Dating wooden planes
- Is it hard to set up a wooden hand plane?
- Are wooden planes relevant to use today?
- What is the best hand plane to flatten wood?
- What are the different types of woodworking hand planes?
- How to use a hand plane to cut wood?
- Should a plane blade touch the wood?
- What is the best distance between wood planes to smooth wood?
- What is a wooden plane used for?
Is it hard to set up a wooden hand plane?
Setting up a wooden hand plane is not intuitive. Not for me and not for the many people who I’ve seen pick one up off our bench at a woodworking show and attempt to get it to do anything (without any joy).
Are wooden planes relevant to use today?
I think for many people wooden planes bring nostalgia and a nice sense of tradition but don’t necessarily seem relevant to use today. We get used to a very different tool with metal planes, especially with some of the highly developed options now available, and so the techniques needed to set up, adjust and use them become further apart.
What is the best hand plane to flatten wood?
The next hand plane to touch the wood is a jointer plane (or a “Try plane”). This very long handplane is ideal for precision flattening of a board (after the jack plane rough-flattened it), and it gives a nearly finished surface. It skips along the high spots and gradually brings them all down together.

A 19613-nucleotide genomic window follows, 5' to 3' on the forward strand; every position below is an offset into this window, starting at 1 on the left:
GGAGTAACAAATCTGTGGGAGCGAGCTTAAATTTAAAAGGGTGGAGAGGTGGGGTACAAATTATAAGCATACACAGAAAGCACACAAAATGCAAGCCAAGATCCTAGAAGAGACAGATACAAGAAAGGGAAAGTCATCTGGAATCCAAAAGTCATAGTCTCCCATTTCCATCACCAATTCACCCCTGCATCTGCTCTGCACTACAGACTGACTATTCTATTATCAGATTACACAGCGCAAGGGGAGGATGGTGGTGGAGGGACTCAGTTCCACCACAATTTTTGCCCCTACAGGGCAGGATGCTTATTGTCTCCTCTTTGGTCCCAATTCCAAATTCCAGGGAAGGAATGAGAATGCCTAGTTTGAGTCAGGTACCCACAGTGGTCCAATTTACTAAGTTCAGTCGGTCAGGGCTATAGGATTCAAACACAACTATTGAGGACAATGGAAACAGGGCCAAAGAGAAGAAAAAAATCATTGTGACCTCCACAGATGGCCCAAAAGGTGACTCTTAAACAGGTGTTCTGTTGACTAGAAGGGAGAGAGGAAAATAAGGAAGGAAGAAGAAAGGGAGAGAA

What are the different types of woodworking hand planes?
Bench planes are hand planes that are used so often that they usually “sit on the bench” and are used for flattening, dimensioning, & smoothing wood. Examples include Jointer Planes, Jack Planes, Smoothing Planes, and Block Planes. 2. JOINERY PLANES Joinery hand planes are specialty planes used for creating or finishing joints.
How to use a hand plane to cut wood?
Place blankets or towels under the door to avoid marring it. Set the hand plane on the work material. Push the plane forward, exerting enough pressure on the plane so that wood shavings begin to appear from the back of the plane. You must push the plane with firm, decisive movements in order to cut through the wood.
Should a plane blade touch the wood?
The rest of the blade will never touch the wood and can be safely ignored. Next turn your attention to the bevel. The primary bevel on most plane blades should be 25°. Exceptions are blades set at a higher cutting angle for difficult grain.
What is the best distance between wood planes to smooth wood?
For smoothing most hardwoods, 1/32 inch is good, though you may want to set it at 1/64 inch for difficult woods prone to tearout. For softwoods, 1/16 inch may be more appropriate. The distance will vary for individual planes set up to achieve different results. Bevel up planes, of course, have no chipbreakers and need no such adjustment.
What is a wooden plane used for?
They’re small and you should be able to pick one up extremely cheaply, but these planes are used for the final finishing work – they need to be set very finely to give good results, and trying to set up something rough and worn without any experience could quickly put you off wooden planes altogether.
Which woodworking hand planes do you need first?
So if you’re a new woodworker just entering the craft or perhaps you’re a power tool woodworker just dipping your toes into the hand tool world, a low-angle jack plane just might be the only plane you need. The plane I’m using for demonstration is the Lie-Nielsen low-angle jack plane.